The reason these bubbles have been needed is that the United States over the last generation gave away millions of its good manufacturing jobs to foreign nations in order to further the greed of global finance capitalism. So the only way people have been able to live has been through credit bubbles that have the added disadvantage of inflating the prices of assets, including their homes. This is another benefit of the housing bubble: For a home that once cost $120,000, a family is paying a $300,000 mortgage. If they want to sell, they would be lucky to get $200,000, less brokers’ and bankers’ fees.
Pearlstein again: “Politicians worry less about preventing a financial meltdown than about ideology, partisan posturing and teaching people a lesson. Financiers have yet to own up publicly to their own greed, arrogance and incompetence. And leaders of foreign governments still think that this is an American problem and that they have no need to mount similar rescue efforts in their own countries.”
To call what a majority of the House of Representatives did yesterday in voting down the bailout an action based on “ideology, partisan posturing and teaching people a lesson” is a slur on American democracy. It shows what we already know: the Washington Post is really a house organ of the financial elite. And in dissing what is really part of a widespread populist uprising against financial abuses which have produced a condition approaching debt slavery for a majority of the U.S. population, Pearlstein shows a lack of respect that is typical, though appalling.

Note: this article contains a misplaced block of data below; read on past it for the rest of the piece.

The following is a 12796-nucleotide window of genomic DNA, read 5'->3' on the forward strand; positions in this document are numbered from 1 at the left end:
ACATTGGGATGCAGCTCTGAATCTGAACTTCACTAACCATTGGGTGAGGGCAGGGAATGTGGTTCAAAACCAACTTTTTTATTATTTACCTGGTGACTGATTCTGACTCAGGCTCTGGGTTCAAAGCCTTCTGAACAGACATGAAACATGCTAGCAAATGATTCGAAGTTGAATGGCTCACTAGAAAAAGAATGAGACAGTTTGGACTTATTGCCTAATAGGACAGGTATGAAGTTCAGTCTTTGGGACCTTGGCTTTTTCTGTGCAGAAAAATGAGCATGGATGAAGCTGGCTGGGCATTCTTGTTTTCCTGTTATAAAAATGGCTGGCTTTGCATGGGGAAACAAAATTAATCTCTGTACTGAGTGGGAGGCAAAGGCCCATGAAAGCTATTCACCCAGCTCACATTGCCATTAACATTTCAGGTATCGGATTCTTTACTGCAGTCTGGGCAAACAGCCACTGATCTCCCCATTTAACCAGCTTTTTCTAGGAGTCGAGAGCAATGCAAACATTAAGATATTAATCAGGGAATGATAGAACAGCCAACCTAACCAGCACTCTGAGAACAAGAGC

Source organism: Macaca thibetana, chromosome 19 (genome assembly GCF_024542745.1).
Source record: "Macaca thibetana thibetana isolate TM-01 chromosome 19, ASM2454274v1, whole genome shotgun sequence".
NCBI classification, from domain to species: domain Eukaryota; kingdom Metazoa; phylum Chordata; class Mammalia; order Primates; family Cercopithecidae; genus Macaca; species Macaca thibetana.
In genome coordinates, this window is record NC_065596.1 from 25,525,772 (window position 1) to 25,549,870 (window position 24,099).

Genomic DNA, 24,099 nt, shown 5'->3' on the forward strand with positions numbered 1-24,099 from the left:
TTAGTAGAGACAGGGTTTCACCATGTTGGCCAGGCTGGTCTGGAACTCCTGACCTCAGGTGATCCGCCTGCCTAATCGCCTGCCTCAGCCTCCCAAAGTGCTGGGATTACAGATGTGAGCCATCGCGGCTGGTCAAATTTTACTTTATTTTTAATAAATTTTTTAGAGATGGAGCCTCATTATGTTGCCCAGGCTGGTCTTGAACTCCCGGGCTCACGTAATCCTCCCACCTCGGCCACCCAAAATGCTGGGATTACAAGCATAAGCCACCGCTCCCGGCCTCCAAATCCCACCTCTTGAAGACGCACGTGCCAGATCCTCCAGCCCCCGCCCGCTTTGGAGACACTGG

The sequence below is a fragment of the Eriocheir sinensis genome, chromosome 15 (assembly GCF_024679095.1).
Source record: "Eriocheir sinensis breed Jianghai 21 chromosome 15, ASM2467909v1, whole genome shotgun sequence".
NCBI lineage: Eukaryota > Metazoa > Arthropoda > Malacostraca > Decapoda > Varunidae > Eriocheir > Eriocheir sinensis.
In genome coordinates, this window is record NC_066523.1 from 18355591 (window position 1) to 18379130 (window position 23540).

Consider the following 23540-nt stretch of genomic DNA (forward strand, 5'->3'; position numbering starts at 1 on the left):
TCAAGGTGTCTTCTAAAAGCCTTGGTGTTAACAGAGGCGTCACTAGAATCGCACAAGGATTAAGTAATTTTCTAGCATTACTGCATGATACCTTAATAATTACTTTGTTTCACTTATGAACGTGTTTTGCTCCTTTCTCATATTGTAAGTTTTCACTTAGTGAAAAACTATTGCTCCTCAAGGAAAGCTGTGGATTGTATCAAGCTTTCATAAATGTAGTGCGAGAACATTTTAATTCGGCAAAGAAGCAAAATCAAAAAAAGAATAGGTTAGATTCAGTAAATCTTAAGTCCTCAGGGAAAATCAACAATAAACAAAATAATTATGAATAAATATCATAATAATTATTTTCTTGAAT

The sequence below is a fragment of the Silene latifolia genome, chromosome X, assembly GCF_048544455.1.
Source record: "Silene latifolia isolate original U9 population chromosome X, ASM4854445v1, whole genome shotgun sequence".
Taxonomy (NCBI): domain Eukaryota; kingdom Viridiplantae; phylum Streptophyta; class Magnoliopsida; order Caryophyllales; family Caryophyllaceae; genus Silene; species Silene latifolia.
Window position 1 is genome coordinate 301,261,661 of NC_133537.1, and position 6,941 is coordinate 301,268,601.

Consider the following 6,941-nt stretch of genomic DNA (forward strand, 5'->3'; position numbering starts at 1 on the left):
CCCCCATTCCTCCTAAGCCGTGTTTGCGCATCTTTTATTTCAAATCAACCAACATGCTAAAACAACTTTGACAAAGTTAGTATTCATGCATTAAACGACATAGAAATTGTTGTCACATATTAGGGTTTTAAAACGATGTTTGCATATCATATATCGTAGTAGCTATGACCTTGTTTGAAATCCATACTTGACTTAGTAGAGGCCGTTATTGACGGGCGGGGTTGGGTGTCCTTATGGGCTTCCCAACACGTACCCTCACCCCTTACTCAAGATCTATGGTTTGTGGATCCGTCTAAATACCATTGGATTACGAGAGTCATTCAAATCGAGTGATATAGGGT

His prescription? “And they will come around, reluctantly, to the understanding that the only way to get out of these situations is to have governments all around the world borrow gobs of money and effectively nationalize large swaths of the financial system so it can be restructured, recapitalized, reformed and returned to private ownership once the crisis has passed and the economy has gotten back on its feet.”
In other words, Pearlstein is really a Keynesian. Governments need to “borrow gobs of money and effectively nationalize large swaths of the financial system.” This means trillions added to the national debt.
But in the point about nationalization there is a glimmer of truth, though not the way Pearlstein means it. For he is wrong in thinking that this particular bailout bill which rewards years of greed, criminality, and government collusion in private banking swindles is the way to proceed. Neither is it right for the government to administer bad bankers’ debts while already the big banks that leveraged the terrible investment decisions – Citibank, the Bank of America, and J.P. Morgan Chase – are getting off scot-free and adding to their empires by gobbling up the small fry.
What then should be done?